Pumphrey's Math

Patterns, everywhere

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How to fake a Jackson Pollock

Convergence (1952) by Jackson Pollock (from about.com)

It’s the end of summer school session 1 and I wanted to give my students a taste of the beauty and power of fractal geometry. Rather than just play a TED talk (although this helped with the introduction) I wanted them to live through the process.

I know that fractal geometry has been used to spot fake Jackson Pollock paintings and thought it would be fun to look at the method behind this and to see if my students could use what they have learned to try and create their own ‘Jackson Pollock’. Here is a summery of what we did, spread out over a 2 day period (in between normal curriculum activities).

  1. For a link from Geometry, semester 1 work, we used this nrich task to start them questioning what a fractal was.
  2. We had a discussion on where you might see such shapes in the real world, e.g. lungs, coastlines, cauliflower etc.
  3. We watched this TED talk from Mandelbrot himself (recommend using subtitles with this, he can be hard to understand)
  4. Before getting crazy with the paint, we watched this video on how Pollock painted his work and how people have tried to replicate the motion
  5. Time to head out to the front lawn of the school where students were greeted by a large canvas and a lot of paint where they were tasked to try and create their own Jackson Pollock, but not before reading the following quote from Nature Notes to help them think through the process, rather than just splash a load of paint around.

‘There were two reasons to suspect that Pollock’s paintings might obey fractal geometry. Moving around a large canvas laid on the ground, the artist let paint fly from all angles, using his whole body. Human motion is known to display fractal properties when people restore their balance, says Taylor, and films of Pollock seem to show him painting in a state of ‘controlled off-balance’. Second, the dripping and pouring itself could be a chaotic process.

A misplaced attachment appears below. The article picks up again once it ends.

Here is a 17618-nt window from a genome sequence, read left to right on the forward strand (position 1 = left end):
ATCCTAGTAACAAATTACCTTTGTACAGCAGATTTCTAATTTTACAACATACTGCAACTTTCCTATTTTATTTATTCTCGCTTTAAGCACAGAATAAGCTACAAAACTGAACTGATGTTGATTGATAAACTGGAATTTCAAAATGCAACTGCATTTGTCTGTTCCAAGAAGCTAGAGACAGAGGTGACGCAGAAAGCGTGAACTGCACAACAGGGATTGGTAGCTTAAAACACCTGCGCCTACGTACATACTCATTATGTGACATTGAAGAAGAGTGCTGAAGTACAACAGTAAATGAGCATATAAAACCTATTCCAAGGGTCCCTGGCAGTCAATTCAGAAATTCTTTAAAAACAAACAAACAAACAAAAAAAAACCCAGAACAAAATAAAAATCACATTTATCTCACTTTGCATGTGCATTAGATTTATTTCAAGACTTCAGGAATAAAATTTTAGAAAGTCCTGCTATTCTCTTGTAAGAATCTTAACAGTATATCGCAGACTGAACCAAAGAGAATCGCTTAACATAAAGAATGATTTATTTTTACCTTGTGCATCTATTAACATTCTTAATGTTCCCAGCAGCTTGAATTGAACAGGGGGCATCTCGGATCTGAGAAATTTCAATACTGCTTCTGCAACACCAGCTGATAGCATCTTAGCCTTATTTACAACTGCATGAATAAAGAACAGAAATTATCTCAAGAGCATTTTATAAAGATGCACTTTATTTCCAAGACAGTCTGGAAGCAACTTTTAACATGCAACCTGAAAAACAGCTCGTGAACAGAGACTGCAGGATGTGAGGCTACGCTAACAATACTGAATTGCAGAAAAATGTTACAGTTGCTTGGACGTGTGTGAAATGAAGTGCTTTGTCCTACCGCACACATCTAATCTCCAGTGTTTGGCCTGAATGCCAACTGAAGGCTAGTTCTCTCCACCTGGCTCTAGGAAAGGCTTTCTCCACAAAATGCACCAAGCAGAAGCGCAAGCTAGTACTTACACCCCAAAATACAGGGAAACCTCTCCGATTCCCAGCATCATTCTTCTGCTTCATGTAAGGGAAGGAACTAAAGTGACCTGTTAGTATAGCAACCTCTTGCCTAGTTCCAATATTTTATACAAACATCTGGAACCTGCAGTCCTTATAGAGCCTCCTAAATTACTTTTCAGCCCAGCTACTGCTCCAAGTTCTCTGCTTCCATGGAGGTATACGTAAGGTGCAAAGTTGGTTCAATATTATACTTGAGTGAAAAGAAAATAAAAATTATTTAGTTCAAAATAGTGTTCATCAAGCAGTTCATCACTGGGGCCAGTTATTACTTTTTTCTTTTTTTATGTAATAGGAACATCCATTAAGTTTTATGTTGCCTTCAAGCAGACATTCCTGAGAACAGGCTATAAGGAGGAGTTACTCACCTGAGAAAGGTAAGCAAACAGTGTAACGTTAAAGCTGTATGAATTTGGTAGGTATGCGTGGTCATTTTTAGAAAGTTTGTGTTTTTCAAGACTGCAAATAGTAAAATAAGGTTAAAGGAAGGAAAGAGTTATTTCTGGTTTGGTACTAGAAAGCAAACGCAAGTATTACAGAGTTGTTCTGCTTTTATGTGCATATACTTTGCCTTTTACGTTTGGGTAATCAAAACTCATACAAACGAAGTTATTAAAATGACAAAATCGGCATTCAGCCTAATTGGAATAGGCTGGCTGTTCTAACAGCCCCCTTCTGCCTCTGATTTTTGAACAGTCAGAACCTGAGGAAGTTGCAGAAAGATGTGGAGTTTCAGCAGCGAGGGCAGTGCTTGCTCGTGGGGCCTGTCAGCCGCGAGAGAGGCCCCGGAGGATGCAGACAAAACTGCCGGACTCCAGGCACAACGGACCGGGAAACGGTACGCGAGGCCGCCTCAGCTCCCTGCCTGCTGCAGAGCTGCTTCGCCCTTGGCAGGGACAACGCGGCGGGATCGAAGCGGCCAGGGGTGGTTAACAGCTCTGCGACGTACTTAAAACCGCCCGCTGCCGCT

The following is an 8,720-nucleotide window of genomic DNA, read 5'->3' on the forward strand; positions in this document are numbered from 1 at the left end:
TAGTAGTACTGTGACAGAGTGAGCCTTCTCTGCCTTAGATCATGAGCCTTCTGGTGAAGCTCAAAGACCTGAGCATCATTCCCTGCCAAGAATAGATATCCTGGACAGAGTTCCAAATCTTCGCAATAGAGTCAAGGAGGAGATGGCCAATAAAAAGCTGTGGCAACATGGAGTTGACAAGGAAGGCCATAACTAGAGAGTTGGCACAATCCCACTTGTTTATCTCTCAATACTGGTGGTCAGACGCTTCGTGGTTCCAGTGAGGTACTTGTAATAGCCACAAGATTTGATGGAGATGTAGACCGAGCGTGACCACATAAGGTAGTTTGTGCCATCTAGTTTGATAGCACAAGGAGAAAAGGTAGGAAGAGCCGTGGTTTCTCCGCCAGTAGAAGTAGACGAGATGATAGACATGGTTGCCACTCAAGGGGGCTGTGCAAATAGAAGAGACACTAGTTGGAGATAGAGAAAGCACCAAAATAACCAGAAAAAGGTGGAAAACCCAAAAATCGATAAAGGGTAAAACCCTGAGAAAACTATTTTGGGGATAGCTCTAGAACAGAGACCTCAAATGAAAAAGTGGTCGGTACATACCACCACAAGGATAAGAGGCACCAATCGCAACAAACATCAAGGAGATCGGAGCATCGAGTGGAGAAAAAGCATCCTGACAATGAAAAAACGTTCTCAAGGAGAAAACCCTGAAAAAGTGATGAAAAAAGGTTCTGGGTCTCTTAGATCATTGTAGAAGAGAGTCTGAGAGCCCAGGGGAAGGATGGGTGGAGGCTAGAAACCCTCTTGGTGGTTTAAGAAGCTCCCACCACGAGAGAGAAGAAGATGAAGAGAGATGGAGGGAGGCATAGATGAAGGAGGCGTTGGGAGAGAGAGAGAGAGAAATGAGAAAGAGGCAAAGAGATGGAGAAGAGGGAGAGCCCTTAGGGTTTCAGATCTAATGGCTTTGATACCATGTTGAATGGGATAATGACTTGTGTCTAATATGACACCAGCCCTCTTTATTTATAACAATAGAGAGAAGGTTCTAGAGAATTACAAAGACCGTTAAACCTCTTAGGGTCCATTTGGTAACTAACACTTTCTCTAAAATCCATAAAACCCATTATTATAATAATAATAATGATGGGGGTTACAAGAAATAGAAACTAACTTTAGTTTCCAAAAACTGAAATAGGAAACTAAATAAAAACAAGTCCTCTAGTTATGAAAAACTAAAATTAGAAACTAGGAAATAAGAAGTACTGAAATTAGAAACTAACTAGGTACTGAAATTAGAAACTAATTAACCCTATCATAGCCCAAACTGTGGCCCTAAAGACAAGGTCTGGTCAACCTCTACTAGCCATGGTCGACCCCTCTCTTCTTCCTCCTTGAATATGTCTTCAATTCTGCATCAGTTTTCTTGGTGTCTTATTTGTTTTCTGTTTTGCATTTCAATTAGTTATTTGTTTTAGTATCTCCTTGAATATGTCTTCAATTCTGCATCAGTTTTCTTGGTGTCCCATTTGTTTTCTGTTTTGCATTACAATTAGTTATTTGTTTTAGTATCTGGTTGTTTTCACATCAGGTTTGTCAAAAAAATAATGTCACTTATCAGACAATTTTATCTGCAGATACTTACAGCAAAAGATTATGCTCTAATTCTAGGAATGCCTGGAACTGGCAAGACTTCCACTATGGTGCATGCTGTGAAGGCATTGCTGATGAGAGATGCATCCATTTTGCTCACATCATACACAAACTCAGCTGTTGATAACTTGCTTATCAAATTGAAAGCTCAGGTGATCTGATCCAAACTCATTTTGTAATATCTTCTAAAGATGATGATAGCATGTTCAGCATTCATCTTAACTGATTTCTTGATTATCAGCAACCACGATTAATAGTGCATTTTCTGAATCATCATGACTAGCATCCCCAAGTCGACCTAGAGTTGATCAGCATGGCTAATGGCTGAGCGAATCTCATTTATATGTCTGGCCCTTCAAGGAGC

“Pollock was in control,” says Taylor. The large-scale fractals are a fingerprint of the artist’s body motion, he notes. “But the small-scale fractals are also to do with his choices — his height over the canvas, the fluidity of his paint, angle and force behind the trajectory, and so on.”’

The real magic was when we took a photo of the canvas and zoom in several times to see if we have replicated the infinite properties that Pollock created so well. Here is a video of the class starting the painting (and getting pretty covered in paint in the process).

Here is the end result and the zoomed-in versions.


I appreciate we’re not going to win any awards with this art but from a geometry point of view, I was really happy with the results and so were the students. The zoomed in photos do not look all that dissimilar to the painting as a whole.

I will be, of course, asking the school to display this somewhere. There is part of me that hopes they decline so that I can take it home with me. Apart from anything else, it was great fun!

A huge shout out to local artist, Quincy Owens, who helped me to set this up and provided all the materials we needed.

Have you done something similar? Any suggestions on how I can improve on this for the future?